Few things can rival the sense of accomplishment that comes after a good workout at the gym. However, the work doesn't end there. (And no, we're not talking about whipping up a protein smoothie.) Skipping out on crucial post-gym hygiene habits isn't just, well, a bit icky: It can actually be a threat to your health.
Video of the Day
From the one thing you should always do after yoga, to the reason you should never get too comfy in the locker room, here are the hygiene habits you never want to forget after a workout.
1. Always Have Flip-Flops Handy
No matter how at home you feel in your gym, treating the locker room like your personal master bath is just a bad idea. The reason? Bacteria — and lots of it.
"Most of the fungi and bacteria found in locker rooms are the types we encounter every day: Staph, strep, E. coli, as well as cold and flu viruses," says Eliza Chakravarty, MD, of the Oklahoma Medical Research Foundation. "But the germs gym-goers bring in on their feet can be spread easily and lead to conditions like athlete's foot or other skin infections, so it's never advisable to go barefoot."
And if you're skipping the gym shower in favor of squeezing in a few errands followed by a wash-up at home, you still may want to change your socks and shoes since warm, damp environments are exactly what the athlete's foot (and ringworm and jock itch) fungus lives for — literally.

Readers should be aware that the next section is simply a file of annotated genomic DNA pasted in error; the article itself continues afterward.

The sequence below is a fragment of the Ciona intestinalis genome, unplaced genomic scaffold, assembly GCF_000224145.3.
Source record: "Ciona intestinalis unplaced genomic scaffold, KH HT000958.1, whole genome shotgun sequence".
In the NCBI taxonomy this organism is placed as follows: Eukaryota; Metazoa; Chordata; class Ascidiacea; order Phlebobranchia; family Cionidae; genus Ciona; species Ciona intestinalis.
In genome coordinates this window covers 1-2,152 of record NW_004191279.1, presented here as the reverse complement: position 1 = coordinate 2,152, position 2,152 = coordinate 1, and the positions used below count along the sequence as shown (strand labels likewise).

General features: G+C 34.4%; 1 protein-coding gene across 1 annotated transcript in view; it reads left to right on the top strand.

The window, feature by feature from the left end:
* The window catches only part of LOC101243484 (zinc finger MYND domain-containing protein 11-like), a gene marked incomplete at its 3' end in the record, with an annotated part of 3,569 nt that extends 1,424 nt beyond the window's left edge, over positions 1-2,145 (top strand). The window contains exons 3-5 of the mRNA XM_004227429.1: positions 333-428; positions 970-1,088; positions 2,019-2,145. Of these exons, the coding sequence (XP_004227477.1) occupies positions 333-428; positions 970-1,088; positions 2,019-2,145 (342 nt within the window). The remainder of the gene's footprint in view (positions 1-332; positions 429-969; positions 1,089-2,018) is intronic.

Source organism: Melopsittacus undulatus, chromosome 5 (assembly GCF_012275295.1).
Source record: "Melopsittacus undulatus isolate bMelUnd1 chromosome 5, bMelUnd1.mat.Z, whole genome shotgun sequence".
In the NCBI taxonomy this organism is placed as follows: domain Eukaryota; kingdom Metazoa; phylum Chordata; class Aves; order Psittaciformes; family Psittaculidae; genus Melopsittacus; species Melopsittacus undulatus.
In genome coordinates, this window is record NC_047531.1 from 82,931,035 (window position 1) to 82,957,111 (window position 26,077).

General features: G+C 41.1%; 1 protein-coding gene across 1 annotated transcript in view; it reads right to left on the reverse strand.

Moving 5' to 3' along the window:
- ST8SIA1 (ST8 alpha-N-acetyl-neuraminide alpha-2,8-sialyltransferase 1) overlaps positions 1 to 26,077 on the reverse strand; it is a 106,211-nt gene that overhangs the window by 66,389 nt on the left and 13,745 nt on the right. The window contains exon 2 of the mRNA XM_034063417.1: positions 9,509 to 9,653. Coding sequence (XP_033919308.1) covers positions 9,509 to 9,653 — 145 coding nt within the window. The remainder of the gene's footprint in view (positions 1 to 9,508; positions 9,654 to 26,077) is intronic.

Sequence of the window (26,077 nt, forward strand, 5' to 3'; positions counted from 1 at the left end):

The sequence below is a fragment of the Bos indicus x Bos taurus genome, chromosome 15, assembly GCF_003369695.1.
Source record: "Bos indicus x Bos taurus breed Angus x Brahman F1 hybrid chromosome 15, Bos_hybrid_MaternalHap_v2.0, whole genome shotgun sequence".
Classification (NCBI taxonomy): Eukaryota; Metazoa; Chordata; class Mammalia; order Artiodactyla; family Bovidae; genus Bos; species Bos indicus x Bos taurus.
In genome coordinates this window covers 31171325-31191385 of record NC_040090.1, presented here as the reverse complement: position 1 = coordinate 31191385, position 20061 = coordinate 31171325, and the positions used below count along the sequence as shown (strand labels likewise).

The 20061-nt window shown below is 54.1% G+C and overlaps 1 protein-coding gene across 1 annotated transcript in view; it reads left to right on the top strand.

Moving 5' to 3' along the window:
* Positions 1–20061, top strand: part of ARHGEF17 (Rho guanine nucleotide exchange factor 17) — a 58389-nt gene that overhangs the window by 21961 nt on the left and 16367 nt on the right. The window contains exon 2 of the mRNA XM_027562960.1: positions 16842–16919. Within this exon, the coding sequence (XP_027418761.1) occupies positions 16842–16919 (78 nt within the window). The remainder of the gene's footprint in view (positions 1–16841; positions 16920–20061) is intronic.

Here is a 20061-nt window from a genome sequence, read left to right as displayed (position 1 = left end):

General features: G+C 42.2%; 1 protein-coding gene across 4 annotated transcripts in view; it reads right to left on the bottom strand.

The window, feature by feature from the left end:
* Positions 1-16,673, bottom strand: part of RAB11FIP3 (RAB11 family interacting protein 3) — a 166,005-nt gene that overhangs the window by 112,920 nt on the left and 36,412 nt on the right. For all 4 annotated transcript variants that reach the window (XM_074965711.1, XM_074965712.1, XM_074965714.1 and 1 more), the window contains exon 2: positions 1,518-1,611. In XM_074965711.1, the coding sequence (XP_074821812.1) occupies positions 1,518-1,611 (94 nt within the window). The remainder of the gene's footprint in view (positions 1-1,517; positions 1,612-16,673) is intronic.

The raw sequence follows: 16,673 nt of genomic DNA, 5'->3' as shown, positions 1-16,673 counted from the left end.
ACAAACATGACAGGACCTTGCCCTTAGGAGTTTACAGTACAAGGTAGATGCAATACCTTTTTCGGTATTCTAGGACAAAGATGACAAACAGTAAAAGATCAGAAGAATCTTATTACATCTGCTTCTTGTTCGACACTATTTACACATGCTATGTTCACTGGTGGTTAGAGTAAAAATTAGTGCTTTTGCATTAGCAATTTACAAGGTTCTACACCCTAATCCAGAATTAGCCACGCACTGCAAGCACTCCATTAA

2. Wash (Really Wash) Your Hands
While "wipe down your equipment" signs might be plastered all over your gym, Dr. Chakravarty recommends operating under the assumption that not everyone is heeding that request. "In any public place, and especially in the gym, hand-washing is a key to good hygiene," she says.
"In most cases, your immune system will protect you from germs, but open cuts and scratches put you at higher risk for infection, as does touching mucous membranes like your eyes or nose after using gym equipment."
In other words, treat the gym like you would a public restroom and always wash your hands with soap and water before leaving. Also — need we even say it? — as a courtesy to others and to prevent the spreading of germs, wipe down equipment with a disinfectant when you're through.
3. Clean Your Yoga Mat
You may be feeling more zen than ever after a power hour of yoga, but your mat is at its worst during Savasana, thanks to your germs and sweat. It's not shocking that yoga mats, which contain small holes, are breeding grounds for fungi and bacteria (yes, they can cause athlete's foot, too).
Your best bet for a fungus-free mat is to use a non-slip yoga towel (and throw it in the wash after every session, of course) or to clean your yoga mat after practicing. This way, the germs won't nama-stay there.
4. Change Out of Your Clothes (and Undies)
While athleisure may be all the rage, yeast infections are not — which is exactly why you should slip into something more comfortable (and dry) post-workout. "The vaginal pH is fairly sensitive and can get altered based on various situations (i.e. intercourse, lubricants, the use of tampons or pads), but it often rebalances itself," says Sheila Loanzon MD, a gynecologist-obstetrician in San Jose, California and author of Yes, I Have Herpes: A Gynecologist's Perspective In and Out of the Stirrups.